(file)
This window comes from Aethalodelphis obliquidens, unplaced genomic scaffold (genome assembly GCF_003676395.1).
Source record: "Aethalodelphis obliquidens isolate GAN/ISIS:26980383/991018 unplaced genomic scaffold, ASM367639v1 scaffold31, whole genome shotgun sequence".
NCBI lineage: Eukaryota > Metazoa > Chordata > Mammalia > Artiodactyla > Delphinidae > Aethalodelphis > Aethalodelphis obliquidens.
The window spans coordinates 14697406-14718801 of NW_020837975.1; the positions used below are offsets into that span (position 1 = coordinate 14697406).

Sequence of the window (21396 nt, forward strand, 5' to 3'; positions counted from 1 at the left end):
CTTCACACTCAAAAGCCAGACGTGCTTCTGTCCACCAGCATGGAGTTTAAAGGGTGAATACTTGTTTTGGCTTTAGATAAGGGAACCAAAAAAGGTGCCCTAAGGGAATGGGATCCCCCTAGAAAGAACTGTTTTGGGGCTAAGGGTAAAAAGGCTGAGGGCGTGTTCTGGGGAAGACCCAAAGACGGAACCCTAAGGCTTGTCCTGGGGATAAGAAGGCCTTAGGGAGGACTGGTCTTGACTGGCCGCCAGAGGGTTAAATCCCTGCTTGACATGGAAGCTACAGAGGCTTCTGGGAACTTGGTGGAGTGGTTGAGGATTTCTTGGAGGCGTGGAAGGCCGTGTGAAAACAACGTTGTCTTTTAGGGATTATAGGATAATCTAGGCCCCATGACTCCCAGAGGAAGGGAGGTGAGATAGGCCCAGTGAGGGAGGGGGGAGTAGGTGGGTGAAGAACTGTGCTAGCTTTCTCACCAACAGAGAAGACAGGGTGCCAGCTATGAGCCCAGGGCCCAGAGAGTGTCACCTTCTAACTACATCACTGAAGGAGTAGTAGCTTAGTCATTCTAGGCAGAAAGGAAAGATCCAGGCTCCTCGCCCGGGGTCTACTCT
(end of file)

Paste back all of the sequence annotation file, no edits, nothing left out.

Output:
This window comes from Aethalodelphis obliquidens, unplaced genomic scaffold (genome assembly GCF_003676395.1).
Source record: "Aethalodelphis obliquidens isolate GAN/ISIS:26980383/991018 unplaced genomic scaffold, ASM367639v1 scaffold31, whole genome shotgun sequence".
NCBI lineage: Eukaryota > Metazoa > Chordata > Mammalia > Artiodactyla > Delphinidae > Aethalodelphis > Aethalodelphis obliquidens.
The window spans coordinates 14697406-14718801 of NW_020837975.1; the positions used below are offsets into that span (position 1 = coordinate 14697406).

Sequence of the window (21396 nt, forward strand, 5' to 3'; positions counted from 1 at the left end):
CTTCACACTCAAAAGCCAGACGTGCTTCTGTCCACCAGCATGGAGTTTAAAGGGTGAATACTTGTTTTGGCTTTAGATAAGGGAACCAAAAAAGGTGCCCTAAGGGAATGGGATCCCCCTAGAAAGAACTGTTTTGGGGCTAAGGGTAAAAAGGCTGAGGGCGTGTTCTGGGGAAGACCCAAAGACGGAACCCTAAGGCTTGTCCTGGGGATAAGAAGGCCTTAGGGAGGACTGGTCTTGACTGGCCGCCAGAGGGTTAAATCCCTGCTTGACATGGAAGCTACAGAGGCTTCTGGGAACTTGGTGGAGTGGTTGAGGATTTCTTGGAGGCGTGGAAGGCCGTGTGAAAACAACGTTGTCTTTTAGGGATTATAGGATAATCTAGGCCCCATGACTCCCAGAGGAAGGGAGGTGAGATAGGCCCAGTGAGGGAGGGGGGAGTAGGTGGGTGAAGAACTGTGCTAGCTTTCTCACCAACAGAGAAGACAGGGTGCCAGCTATGAGCCCAGGGCCCAGAGAGTGTCACCTTCTAACTACATCACTGAAGGAGTAGTAGCTTAGTCATTCTAGGCAGAAAGGAAAGATCCAGGCTCCTCGCCCGGGGTCTACTCT